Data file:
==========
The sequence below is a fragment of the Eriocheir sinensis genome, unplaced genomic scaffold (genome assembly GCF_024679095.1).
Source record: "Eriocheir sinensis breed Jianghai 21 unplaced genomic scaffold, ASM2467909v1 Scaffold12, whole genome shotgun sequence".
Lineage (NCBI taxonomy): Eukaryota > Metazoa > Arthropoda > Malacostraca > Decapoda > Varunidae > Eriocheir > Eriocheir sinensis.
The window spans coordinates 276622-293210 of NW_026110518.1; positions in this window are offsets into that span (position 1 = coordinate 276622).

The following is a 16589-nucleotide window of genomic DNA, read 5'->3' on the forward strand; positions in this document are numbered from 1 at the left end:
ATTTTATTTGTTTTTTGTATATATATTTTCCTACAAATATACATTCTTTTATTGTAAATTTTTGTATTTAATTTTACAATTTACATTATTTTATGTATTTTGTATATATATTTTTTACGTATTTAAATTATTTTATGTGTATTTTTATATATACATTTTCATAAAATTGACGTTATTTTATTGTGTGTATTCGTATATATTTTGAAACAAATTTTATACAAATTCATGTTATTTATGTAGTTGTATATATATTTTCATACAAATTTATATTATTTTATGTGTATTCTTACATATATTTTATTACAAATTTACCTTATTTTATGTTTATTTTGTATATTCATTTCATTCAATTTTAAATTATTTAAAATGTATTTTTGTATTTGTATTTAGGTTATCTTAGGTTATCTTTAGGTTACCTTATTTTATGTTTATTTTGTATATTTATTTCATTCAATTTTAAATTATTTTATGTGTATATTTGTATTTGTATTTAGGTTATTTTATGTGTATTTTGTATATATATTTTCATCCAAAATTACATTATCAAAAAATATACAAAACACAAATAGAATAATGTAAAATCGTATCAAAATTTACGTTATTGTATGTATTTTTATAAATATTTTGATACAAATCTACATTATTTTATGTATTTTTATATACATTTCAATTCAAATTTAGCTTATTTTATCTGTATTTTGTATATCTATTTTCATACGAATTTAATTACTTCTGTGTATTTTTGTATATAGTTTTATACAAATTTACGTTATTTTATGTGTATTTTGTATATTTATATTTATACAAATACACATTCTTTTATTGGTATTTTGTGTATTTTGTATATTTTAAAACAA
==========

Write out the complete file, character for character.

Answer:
The sequence below is a fragment of the Eriocheir sinensis genome, unplaced genomic scaffold (genome assembly GCF_024679095.1).
Source record: "Eriocheir sinensis breed Jianghai 21 unplaced genomic scaffold, ASM2467909v1 Scaffold12, whole genome shotgun sequence".
Lineage (NCBI taxonomy): Eukaryota > Metazoa > Arthropoda > Malacostraca > Decapoda > Varunidae > Eriocheir > Eriocheir sinensis.
The window spans coordinates 276622-293210 of NW_026110518.1; positions in this window are offsets into that span (position 1 = coordinate 276622).

The following is a 16589-nucleotide window of genomic DNA, read 5'->3' on the forward strand; positions in this document are numbered from 1 at the left end:
ATTTTATTTGTTTTTTGTATATATATTTTCCTACAAATATACATTCTTTTATTGTAAATTTTTGTATTTAATTTTACAATTTACATTATTTTATGTATTTTGTATATATATTTTTTACGTATTTAAATTATTTTATGTGTATTTTTATATATACATTTTCATAAAATTGACGTTATTTTATTGTGTGTATTCGTATATATTTTGAAACAAATTTTATACAAATTCATGTTATTTATGTAGTTGTATATATATTTTCATACAAATTTATATTATTTTATGTGTATTCTTACATATATTTTATTACAAATTTACCTTATTTTATGTTTATTTTGTATATTCATTTCATTCAATTTTAAATTATTTAAAATGTATTTTTGTATTTGTATTTAGGTTATCTTAGGTTATCTTTAGGTTACCTTATTTTATGTTTATTTTGTATATTTATTTCATTCAATTTTAAATTATTTTATGTGTATATTTGTATTTGTATTTAGGTTATTTTATGTGTATTTTGTATATATATTTTCATCCAAAATTACATTATCAAAAAATATACAAAACACAAATAGAATAATGTAAAATCGTATCAAAATTTACGTTATTGTATGTATTTTTATAAATATTTTGATACAAATCTACATTATTTTATGTATTTTTATATACATTTCAATTCAAATTTAGCTTATTTTATCTGTATTTTGTATATCTATTTTCATACGAATTTAATTACTTCTGTGTATTTTTGTATATAGTTTTATACAAATTTACGTTATTTTATGTGTATTTTGTATATTTATATTTATACAAATACACATTCTTTTATTGGTATTTTGTGTATTTTGTATATTTTAAAACAA